Why Break SOME Rules When You Speak
In any field, there are rules that make sense. For example, when you drive a car, it’s good to follow the rules of driving in your lane when you are on a two-lane road. Slipping into the other lane could create problems for everyone involved.
There are also rules when you speak in public. Some make sense. Others need to be discarded if you want to stand out and increase the odds of your message being heard.
Essential Rules to Follow When You Speak
Here are some essential rules you should always follow:
- Respect your audience’s time. If you violate this, you’ll lose their attention and your credibility.
- Don’t insult your audience. This one should be obvious.
- Do not use the platform simply to sell your product or services. Be a content-rich speaker. Those speakers that spend all of their time sell their product or service anger the audience, never get asked back.
Rules to Break When You Speak
There are some long-held beliefs in the speaking world that can limit your presentations. Keep in mind that these are not ‘right’ or ‘wrong’ ways speak. As Patricia Fripp says, you have theatrical choices that can make your presentations more effective.
For example, one “rule” that has been passed down for decades is the idea that when you present your speech, you should ‘Tell ‘em what you’re going to tell ‘em. Tell ‘em. Then, tell ‘em what you just told ‘em.’
On the surface, this sounds like good advice. Done properly, it can be. Unfortunately, most speakers do this improperly and kill curiosity before they get to the heart of their speeches. Their stories become predictable and boring.
A ‘Rule-Breaking’ Example From the Movies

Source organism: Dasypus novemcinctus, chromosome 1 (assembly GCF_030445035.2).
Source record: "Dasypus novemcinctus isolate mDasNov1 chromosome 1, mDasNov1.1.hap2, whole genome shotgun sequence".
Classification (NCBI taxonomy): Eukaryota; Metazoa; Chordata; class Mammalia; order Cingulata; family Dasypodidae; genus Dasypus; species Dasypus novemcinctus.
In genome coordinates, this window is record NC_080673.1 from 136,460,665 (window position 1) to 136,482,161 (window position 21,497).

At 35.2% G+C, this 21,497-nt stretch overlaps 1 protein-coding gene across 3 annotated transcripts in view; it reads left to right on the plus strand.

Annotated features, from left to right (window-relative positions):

Take the movie Titanic, for example. As you walked into the theater, you knew one thing for sure – that boat was going down! So why did you sit down for 3 hours and 20 minutes and watch? Because director James Cameron kept you curious until the end.
How would you have felt if, in the first 10 minutes, elderly Rose ‘told you what she was gonna tell you (listed the names and fates of all her friends and family who were on the ship)? You may have still watched for the special effects, or because you had time to kill, but there would have been no intrigue or compelling reason to be emotionally involved in the movie.
By introducing each of the key characters, and telling their stories, Cameron built suspense. The tension and curiosity continued to build after Titanic hit the iceberg. The water level continually rose, and each of the characters fates were eventually revealed.
If Cameron had followed the mantra of ‘Tell ‘em what you’re going to tell ‘em. Tell ‘em. Then, tell ‘em what you told ‘em,’ I doubt this movie would have earned a billion dollars.
To respect your audience and keep their interest, there are some hard-and-fast rules you should follow. However, if your message is going to ‘stick’ some rules need to be broken. When you take the risk to be different, you increase your odds of standing out from the crowd.
The book, Lead with a Story, written by Paul Smith. Paul is a former executive at Procter & Gamble. He interviewed 100 worldwide corporate leaders to determine how they use stories to lead their companies. This book is loaded with excellent examples that you can model, especially for business presentations.
To get your copy, visit: http://amzn.to/1ud9FRk